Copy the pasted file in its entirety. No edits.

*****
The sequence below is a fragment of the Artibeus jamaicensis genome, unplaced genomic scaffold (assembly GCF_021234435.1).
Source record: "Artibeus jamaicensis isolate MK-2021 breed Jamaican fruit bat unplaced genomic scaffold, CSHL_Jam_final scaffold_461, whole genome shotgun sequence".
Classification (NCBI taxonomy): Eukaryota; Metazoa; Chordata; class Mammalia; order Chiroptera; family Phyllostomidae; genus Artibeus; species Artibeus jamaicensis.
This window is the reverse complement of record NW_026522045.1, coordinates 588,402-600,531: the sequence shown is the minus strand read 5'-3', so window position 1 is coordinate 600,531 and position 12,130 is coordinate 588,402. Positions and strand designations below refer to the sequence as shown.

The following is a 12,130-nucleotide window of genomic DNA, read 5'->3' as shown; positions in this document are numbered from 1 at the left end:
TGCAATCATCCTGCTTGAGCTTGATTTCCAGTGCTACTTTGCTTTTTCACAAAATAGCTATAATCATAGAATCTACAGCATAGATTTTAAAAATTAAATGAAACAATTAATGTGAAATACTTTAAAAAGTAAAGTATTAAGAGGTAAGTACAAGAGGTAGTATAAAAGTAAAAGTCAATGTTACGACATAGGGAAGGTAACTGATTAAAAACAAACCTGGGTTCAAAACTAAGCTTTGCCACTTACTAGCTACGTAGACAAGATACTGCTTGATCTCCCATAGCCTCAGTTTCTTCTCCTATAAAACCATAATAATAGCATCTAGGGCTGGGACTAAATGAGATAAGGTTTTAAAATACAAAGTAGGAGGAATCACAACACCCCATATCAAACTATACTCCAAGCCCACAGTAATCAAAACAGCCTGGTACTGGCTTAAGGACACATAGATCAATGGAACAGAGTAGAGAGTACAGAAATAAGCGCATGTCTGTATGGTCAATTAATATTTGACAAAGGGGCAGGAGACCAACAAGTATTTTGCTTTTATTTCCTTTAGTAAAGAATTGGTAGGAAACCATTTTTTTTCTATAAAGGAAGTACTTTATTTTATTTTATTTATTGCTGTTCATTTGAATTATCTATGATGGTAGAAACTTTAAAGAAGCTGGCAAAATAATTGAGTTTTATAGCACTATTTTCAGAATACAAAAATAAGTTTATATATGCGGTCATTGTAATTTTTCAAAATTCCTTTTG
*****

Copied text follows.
The sequence below is a fragment of the Artibeus jamaicensis genome, unplaced genomic scaffold (assembly GCF_021234435.1).
Source record: "Artibeus jamaicensis isolate MK-2021 breed Jamaican fruit bat unplaced genomic scaffold, CSHL_Jam_final scaffold_461, whole genome shotgun sequence".
Classification (NCBI taxonomy): Eukaryota; Metazoa; Chordata; class Mammalia; order Chiroptera; family Phyllostomidae; genus Artibeus; species Artibeus jamaicensis.
This window is the reverse complement of record NW_026522045.1, coordinates 588,402-600,531: the sequence shown is the minus strand read 5'-3', so window position 1 is coordinate 600,531 and position 12,130 is coordinate 588,402. Positions and strand designations below refer to the sequence as shown.

The following is a 12,130-nucleotide window of genomic DNA, read 5'->3' as shown; positions in this document are numbered from 1 at the left end:
TGCAATCATCCTGCTTGAGCTTGATTTCCAGTGCTACTTTGCTTTTTCACAAAATAGCTATAATCATAGAATCTACAGCATAGATTTTAAAAATTAAATGAAACAATTAATGTGAAATACTTTAAAAAGTAAAGTATTAAGAGGTAAGTACAAGAGGTAGTATAAAAGTAAAAGTCAATGTTACGACATAGGGAAGGTAACTGATTAAAAACAAACCTGGGTTCAAAACTAAGCTTTGCCACTTACTAGCTACGTAGACAAGATACTGCTTGATCTCCCATAGCCTCAGTTTCTTCTCCTATAAAACCATAATAATAGCATCTAGGGCTGGGACTAAATGAGATAAGGTTTTAAAATACAAAGTAGGAGGAATCACAACACCCCATATCAAACTATACTCCAAGCCCACAGTAATCAAAACAGCCTGGTACTGGCTTAAGGACACATAGATCAATGGAACAGAGTAGAGAGTACAGAAATAAGCGCATGTCTGTATGGTCAATTAATATTTGACAAAGGGGCAGGAGACCAACAAGTATTTTGCTTTTATTTCCTTTAGTAAAGAATTGGTAGGAAACCATTTTTTTTCTATAAAGGAAGTACTTTATTTTATTTTATTTATTGCTGTTCATTTGAATTATCTATGATGGTAGAAACTTTAAAGAAGCTGGCAAAATAATTGAGTTTTATAGCACTATTTTCAGAATACAAAAATAAGTTTATATATGCGGTCATTGTAATTTTTCAAAATTCCTTTTG